The labor market policy your organization pursues follows a framework of laws. Would you tell us more about the labor market policy objectives AMS is focused on presently and how these goals shape the strategic vision of your organization?
Dr. Johannes Kopf: We do have specific annual goals and objectives. Those working with customers often tell us we have too many objectives but I think that tends to be an issue for many large organizations.
We receive annual labor market policy and objectives, especially from the supervisory board. These objectives could be increasing the rate of job entry for trained, unemployed persons or the number of vacancies filled. Our regional offices have certain goals associated with meeting such objectives.
We also have specific measures that we track; for instance, our effectiveness in reducing the duration of unemployment or increasing the satisfaction of job seekers. On the other side, we track the duration and quality of processing of applicants for unemployment benefits, or the duration of vacancies and so on.
We do have a number of objectives and, although it’s not easy to satisfy all customers, we have an important mission and no one said it was going to be easy.
How closely do these objectives link to the guidelines for employment policy measures within the framework of Europe 2020?
Dr. Johannes Kopf: We share many of the Europe 2020 objectives because we helped to develop them. For example, we are seeking to increase labor market participation and prevent social exclusion, which are highlighted in Europe 2020 document. I would say that the Europe 2020 plan highlights general objectives, whereas our objectives have more detail. For instance, we have specific objectives that focus on integrating people who are threatened with long-term unemployment into the labor market as soon as possible, on employment for persons aged forty-five and over, on reintegrating women into the workforce after parental leave, and so on.
Another Europe 2020 objective is developing a skilled workforce. Although, relative to other EU members, the Austrian unemployment rate may be low, it is still relatively high by Austrian standards. We may have a high unemployment rate right now, but we also have employers who can’t find suitable workers with the right skills to fill their vacancies. We are focusing on closing this gap.
Improving education training is another Europe 2020 objective; and, although we are not really directly involved in the educational system in Austria, we are coordinating with that system in communities to ensure the most effective transition from school to employment. As part of that effort, we offer resources at our job market information centers and training centers. We are also working to prevent young people from leaving school early and are providing targeted support to those who may have already left school because this is a really difficult target group to integrate into the labor market. We do have a program that directly assists Austrian youth who can’t find jobs within three months. Using our approach as model, the whole European Union is now trying to implement such a program.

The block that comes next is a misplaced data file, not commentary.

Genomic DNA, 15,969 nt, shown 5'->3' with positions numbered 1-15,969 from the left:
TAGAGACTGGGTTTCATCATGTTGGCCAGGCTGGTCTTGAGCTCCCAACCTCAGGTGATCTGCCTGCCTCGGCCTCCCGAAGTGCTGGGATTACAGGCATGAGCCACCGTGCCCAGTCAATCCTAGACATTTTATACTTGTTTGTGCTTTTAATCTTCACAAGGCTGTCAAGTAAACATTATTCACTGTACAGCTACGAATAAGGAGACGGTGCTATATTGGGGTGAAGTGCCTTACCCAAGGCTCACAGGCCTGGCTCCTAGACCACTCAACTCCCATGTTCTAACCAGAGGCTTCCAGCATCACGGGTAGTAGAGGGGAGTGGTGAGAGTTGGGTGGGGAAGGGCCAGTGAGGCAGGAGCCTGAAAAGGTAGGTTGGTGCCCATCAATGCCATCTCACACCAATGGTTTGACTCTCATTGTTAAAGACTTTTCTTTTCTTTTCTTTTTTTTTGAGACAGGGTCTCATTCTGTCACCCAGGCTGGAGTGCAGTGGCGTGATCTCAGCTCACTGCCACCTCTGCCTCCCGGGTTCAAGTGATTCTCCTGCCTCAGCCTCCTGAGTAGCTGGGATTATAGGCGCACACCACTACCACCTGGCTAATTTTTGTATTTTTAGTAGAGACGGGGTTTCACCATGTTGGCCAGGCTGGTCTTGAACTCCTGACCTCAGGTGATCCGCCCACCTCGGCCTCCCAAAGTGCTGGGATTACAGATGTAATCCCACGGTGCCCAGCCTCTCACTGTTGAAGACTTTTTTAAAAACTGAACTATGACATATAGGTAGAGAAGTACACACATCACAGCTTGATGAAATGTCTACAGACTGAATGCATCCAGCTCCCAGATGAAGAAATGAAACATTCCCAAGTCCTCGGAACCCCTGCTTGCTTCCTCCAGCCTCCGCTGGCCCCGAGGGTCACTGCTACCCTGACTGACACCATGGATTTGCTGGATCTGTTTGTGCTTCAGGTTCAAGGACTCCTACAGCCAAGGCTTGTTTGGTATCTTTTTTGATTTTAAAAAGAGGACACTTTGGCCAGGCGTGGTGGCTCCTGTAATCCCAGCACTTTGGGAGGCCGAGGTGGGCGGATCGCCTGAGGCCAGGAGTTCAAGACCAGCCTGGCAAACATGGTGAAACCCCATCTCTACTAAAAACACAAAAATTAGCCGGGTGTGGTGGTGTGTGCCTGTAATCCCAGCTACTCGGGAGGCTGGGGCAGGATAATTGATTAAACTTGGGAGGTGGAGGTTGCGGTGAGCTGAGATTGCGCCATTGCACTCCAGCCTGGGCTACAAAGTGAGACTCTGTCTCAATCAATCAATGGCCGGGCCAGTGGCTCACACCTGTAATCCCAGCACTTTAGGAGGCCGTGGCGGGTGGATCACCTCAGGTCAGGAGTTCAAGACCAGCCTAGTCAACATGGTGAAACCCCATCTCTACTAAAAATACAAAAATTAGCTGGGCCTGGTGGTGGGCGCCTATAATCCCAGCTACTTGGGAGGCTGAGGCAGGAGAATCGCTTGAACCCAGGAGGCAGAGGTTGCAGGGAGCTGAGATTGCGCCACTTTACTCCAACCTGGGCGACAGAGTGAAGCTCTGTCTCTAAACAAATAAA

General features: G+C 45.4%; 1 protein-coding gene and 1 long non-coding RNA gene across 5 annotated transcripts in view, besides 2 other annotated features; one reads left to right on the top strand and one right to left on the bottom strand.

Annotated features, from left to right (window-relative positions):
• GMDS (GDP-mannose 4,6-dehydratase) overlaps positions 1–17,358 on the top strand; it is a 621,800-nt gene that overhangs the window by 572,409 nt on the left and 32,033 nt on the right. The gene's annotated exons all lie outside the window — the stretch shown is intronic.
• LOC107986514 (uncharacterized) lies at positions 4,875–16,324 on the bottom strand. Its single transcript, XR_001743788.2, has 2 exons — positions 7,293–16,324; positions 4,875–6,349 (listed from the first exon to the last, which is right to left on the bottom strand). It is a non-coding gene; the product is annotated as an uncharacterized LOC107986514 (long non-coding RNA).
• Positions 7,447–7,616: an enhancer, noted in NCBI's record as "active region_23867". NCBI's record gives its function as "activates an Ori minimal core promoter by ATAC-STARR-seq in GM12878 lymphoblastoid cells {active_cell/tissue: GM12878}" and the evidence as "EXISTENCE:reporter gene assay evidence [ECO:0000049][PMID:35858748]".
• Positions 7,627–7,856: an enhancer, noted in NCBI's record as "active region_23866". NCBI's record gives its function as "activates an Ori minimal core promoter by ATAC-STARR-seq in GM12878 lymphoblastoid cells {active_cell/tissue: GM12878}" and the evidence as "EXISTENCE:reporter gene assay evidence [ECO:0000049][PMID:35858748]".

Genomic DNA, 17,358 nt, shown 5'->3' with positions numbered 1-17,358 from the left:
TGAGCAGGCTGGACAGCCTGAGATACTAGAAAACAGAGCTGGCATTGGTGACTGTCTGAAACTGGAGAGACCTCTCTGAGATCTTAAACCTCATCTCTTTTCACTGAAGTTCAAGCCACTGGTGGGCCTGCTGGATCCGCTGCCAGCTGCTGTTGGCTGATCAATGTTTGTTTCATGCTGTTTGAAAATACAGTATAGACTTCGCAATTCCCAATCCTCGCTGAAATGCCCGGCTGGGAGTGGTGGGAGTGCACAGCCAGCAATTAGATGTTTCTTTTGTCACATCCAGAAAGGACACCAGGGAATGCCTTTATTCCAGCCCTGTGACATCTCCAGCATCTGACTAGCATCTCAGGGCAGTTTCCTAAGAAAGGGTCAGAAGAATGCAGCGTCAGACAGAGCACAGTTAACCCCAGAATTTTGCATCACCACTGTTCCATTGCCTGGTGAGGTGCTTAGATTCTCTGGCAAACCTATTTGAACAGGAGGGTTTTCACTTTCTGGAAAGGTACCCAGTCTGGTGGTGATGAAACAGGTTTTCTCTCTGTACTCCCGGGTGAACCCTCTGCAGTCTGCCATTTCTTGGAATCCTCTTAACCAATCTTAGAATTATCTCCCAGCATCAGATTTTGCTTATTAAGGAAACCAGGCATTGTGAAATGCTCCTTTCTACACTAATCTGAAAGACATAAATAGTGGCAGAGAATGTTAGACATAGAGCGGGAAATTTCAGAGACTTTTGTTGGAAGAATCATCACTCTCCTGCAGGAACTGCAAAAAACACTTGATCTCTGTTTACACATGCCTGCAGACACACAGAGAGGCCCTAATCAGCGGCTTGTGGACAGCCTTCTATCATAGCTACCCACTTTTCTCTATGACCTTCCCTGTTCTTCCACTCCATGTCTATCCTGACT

Austria has a history of having one of the lowest unemployment rates. What factors contribute to such a low rate and how does Austria’s “dual apprenticeship system” factor into it?
Dr. Johannes Kopf: This question is posed to me often, given our very low youth unemployment rate. In fact, the International Herald Tribune explored this same issue. The first contributing factor I would say is that Austria benefitted more than other EU states from the expansion of the European Union to the East. Our companies did much business there, which led to higher GDP growth during that period. The second contributing factor is our well- recognized dual-apprenticeship system. This system combines apprenticeships in a company and vocational education at a vocational school. Apprentices may choose from more than 200 apprenticed trades in the crafts, industry, and services sectors. There exists a training regulation for every apprenticeship occupation, which comprises all of the competencies that must be taught in company-based training. Today, we have about 11,000 young people enrolled in what we call supra-company-based apprenticeships. We are quite happy with the results of our training measures because about 60 percent of all of these young people leave after the first year and start to work for a company beginning their career in dual apprenticeship training. It isn’t cheap, but it’s very successful.
We do differentiate between two age groups of young people. One group is 15 to 18 years old and the other is 19 to 24 years old. We do this for a very simple reason: We think that everyone from 15 to 18 years old should train either within a company or in a program organized by us. At age 19, we start with job placement and only provide training if necessary.